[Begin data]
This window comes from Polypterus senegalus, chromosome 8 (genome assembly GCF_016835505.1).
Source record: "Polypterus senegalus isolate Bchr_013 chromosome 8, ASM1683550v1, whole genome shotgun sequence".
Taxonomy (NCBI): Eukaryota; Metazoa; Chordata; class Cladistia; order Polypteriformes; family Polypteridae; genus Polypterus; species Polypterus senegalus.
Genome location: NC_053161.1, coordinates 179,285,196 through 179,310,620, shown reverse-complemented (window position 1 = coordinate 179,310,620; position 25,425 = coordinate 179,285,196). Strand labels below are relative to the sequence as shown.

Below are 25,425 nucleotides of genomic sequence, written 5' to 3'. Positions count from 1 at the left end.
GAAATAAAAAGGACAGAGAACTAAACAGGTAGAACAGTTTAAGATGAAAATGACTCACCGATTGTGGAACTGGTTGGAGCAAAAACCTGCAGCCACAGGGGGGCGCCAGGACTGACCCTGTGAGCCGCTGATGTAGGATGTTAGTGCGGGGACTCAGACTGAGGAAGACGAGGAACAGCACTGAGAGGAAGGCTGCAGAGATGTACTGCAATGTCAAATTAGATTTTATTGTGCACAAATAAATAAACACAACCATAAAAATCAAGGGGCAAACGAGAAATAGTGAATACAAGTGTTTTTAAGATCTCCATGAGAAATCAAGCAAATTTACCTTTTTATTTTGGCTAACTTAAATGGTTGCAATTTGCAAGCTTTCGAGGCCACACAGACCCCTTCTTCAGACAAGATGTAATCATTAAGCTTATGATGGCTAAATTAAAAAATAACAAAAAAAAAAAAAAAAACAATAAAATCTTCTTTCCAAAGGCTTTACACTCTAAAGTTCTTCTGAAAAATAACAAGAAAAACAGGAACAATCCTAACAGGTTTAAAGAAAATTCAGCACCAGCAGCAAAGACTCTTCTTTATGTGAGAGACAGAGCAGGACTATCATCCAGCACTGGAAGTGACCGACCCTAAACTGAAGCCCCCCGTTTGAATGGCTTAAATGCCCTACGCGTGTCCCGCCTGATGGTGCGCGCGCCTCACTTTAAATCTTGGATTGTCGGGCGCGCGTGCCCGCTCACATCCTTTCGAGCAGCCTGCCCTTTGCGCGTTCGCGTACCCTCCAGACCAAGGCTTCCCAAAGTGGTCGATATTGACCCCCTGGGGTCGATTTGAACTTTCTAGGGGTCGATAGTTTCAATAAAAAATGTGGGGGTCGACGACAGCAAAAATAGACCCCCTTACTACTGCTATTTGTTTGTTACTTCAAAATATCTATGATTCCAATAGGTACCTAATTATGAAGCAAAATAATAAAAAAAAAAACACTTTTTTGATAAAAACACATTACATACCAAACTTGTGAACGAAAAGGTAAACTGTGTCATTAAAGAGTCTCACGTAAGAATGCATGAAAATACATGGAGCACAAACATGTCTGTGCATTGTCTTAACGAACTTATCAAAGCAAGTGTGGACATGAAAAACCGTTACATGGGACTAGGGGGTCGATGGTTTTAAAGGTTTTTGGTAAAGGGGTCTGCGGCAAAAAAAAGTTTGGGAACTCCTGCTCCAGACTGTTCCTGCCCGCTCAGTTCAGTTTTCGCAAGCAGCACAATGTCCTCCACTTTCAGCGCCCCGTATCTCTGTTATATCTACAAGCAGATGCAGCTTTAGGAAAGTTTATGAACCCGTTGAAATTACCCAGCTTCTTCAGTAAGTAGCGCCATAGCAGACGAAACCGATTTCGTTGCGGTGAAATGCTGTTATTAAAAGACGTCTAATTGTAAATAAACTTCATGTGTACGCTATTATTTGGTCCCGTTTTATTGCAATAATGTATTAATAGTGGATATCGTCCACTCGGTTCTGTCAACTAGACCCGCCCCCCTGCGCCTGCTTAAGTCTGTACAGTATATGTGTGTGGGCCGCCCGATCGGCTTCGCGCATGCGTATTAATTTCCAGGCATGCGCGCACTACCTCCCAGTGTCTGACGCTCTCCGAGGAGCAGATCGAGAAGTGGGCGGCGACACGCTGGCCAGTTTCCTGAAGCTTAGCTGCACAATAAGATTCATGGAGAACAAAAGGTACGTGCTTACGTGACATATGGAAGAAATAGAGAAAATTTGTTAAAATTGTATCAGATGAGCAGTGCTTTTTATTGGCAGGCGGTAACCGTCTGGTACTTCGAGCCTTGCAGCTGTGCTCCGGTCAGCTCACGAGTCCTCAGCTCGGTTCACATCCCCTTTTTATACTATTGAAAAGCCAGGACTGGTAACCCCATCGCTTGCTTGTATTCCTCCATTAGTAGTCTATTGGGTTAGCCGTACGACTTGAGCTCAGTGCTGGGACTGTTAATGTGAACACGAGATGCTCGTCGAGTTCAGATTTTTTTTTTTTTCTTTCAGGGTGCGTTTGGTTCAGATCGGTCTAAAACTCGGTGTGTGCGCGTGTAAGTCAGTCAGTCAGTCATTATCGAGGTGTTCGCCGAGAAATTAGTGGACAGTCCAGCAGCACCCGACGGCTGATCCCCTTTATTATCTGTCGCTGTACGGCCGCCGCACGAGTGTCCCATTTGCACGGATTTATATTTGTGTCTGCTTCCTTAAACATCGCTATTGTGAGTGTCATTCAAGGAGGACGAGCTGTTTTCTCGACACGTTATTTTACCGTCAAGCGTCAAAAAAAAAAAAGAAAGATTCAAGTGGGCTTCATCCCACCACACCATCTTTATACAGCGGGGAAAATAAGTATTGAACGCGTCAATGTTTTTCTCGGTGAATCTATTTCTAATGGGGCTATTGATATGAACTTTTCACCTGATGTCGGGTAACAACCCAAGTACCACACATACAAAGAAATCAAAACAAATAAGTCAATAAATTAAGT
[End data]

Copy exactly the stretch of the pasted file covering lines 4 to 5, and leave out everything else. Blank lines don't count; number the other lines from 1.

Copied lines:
Genome location: NC_053161.1, coordinates 179,285,196 through 179,310,620, shown reverse-complemented (window position 1 = coordinate 179,310,620; position 25,425 = coordinate 179,285,196). Strand labels below are relative to the sequence as shown.

Below are 25,425 nucleotides of genomic sequence, written 5' to 3'. Positions count from 1 at the left end.